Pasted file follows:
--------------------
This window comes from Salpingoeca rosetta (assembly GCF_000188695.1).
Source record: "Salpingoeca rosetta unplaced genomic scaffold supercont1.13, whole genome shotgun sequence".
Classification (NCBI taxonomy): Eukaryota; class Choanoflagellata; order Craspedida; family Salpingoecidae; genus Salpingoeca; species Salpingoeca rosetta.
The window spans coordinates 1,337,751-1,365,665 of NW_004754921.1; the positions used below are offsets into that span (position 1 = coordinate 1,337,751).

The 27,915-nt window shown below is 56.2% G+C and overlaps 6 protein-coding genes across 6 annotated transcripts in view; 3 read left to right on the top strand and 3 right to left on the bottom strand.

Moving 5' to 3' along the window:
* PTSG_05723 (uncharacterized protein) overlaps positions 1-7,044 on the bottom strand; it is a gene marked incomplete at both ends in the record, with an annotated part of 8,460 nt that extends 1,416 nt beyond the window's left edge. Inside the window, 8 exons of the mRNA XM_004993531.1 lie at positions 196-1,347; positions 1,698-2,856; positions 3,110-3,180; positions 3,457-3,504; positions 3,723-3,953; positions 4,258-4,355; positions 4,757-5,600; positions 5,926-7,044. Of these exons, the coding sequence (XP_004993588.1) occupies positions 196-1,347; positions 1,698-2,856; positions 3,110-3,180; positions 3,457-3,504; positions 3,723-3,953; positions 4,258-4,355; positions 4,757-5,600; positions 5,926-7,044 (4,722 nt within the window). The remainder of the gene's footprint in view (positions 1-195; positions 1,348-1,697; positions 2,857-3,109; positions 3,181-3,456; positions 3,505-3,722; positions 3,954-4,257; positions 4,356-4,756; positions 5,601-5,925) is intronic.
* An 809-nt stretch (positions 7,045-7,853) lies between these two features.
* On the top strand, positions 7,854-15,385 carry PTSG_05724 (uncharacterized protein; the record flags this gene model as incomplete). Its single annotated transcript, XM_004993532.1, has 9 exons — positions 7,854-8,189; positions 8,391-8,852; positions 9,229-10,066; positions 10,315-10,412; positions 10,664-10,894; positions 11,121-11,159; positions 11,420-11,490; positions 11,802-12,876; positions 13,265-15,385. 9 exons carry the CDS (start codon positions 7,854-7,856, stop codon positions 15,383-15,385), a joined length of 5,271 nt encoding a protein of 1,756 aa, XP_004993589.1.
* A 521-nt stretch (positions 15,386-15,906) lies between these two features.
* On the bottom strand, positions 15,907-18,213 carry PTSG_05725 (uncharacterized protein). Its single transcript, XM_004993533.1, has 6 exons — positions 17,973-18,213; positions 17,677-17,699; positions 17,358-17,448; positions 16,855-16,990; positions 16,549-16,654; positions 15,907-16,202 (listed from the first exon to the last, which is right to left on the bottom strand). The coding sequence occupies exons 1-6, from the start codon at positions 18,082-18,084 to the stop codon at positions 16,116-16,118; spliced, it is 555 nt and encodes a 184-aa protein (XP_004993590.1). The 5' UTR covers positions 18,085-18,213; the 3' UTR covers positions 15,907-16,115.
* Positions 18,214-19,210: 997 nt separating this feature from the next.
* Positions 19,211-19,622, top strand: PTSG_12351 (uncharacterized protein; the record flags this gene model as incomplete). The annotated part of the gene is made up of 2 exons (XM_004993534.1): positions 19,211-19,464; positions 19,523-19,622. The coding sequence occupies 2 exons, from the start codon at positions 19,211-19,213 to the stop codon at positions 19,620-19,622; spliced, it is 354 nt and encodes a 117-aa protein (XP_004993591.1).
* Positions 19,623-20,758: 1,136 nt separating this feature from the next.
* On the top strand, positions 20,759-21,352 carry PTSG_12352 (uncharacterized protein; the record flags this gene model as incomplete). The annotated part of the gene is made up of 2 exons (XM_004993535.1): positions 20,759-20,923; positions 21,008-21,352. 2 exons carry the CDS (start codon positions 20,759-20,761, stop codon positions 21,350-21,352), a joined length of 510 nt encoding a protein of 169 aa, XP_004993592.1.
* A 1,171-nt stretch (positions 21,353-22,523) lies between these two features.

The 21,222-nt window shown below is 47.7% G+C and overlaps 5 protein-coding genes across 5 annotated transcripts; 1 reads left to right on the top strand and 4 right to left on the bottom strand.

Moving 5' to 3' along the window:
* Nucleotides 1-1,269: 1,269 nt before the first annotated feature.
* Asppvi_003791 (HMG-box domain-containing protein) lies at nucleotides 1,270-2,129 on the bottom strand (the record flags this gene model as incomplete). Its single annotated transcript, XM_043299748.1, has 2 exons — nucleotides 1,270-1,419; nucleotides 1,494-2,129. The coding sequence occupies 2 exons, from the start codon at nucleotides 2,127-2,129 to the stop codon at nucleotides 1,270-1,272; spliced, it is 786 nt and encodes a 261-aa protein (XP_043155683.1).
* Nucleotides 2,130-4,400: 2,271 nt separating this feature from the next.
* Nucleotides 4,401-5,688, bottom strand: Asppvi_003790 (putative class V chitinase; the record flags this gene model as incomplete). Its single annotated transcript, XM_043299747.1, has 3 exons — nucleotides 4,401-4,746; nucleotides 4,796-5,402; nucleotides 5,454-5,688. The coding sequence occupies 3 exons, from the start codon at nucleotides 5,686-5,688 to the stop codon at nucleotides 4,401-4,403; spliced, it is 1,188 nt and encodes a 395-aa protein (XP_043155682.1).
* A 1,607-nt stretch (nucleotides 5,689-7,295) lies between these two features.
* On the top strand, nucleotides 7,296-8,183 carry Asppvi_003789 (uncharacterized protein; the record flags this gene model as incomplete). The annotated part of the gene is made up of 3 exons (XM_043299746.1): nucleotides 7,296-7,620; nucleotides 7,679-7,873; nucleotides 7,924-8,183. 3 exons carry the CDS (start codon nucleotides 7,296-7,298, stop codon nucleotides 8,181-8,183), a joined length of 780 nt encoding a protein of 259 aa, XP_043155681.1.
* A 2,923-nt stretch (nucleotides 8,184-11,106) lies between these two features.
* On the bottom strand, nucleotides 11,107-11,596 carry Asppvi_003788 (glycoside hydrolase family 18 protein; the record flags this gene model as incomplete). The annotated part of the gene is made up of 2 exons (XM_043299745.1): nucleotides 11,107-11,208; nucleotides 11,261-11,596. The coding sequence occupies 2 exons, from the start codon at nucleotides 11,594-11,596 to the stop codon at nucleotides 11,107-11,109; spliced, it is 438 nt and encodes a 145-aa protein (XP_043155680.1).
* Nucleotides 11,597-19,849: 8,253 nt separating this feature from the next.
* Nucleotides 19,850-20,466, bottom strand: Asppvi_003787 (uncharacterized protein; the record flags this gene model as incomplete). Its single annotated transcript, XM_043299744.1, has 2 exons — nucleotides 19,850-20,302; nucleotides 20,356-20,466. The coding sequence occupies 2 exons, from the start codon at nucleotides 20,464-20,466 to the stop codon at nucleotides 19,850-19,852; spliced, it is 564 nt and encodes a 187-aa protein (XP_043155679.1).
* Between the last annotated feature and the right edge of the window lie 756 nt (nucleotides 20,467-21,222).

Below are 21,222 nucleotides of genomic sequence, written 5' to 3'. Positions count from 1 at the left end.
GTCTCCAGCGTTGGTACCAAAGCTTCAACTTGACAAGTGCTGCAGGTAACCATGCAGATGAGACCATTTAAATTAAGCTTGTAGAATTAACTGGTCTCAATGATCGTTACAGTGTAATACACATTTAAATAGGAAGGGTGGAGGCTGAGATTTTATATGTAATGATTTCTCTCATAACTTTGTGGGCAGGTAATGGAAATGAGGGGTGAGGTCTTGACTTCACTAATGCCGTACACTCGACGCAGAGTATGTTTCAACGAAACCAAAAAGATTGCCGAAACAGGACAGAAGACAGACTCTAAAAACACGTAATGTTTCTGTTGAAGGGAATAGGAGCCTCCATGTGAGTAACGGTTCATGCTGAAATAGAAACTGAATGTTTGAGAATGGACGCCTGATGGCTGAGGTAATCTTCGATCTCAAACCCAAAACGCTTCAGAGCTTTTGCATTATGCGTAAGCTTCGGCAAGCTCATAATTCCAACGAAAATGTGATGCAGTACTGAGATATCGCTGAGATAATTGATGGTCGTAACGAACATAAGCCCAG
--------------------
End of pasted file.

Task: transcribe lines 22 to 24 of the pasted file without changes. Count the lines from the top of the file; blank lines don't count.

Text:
* Nucleotides 4,401-5,688, bottom strand: Asppvi_003790 (putative class V chitinase; the record flags this gene model as incomplete). Its single annotated transcript, XM_043299747.1, has 3 exons — nucleotides 4,401-4,746; nucleotides 4,796-5,402; nucleotides 5,454-5,688. The coding sequence occupies 3 exons, from the start codon at nucleotides 5,686-5,688 to the stop codon at nucleotides 4,401-4,403; spliced, it is 1,188 nt and encodes a 395-aa protein (XP_043155682.1).
* A 1,607-nt stretch (nucleotides 5,689-7,295) lies between these two features.
* On the top strand, nucleotides 7,296-8,183 carry Asppvi_003789 (uncharacterized protein; the record flags this gene model as incomplete). The annotated part of the gene is made up of 3 exons (XM_043299746.1): nucleotides 7,296-7,620; nucleotides 7,679-7,873; nucleotides 7,924-8,183. 3 exons carry the CDS (start codon nucleotides 7,296-7,298, stop codon nucleotides 8,181-8,183), a joined length of 780 nt encoding a protein of 259 aa, XP_043155681.1.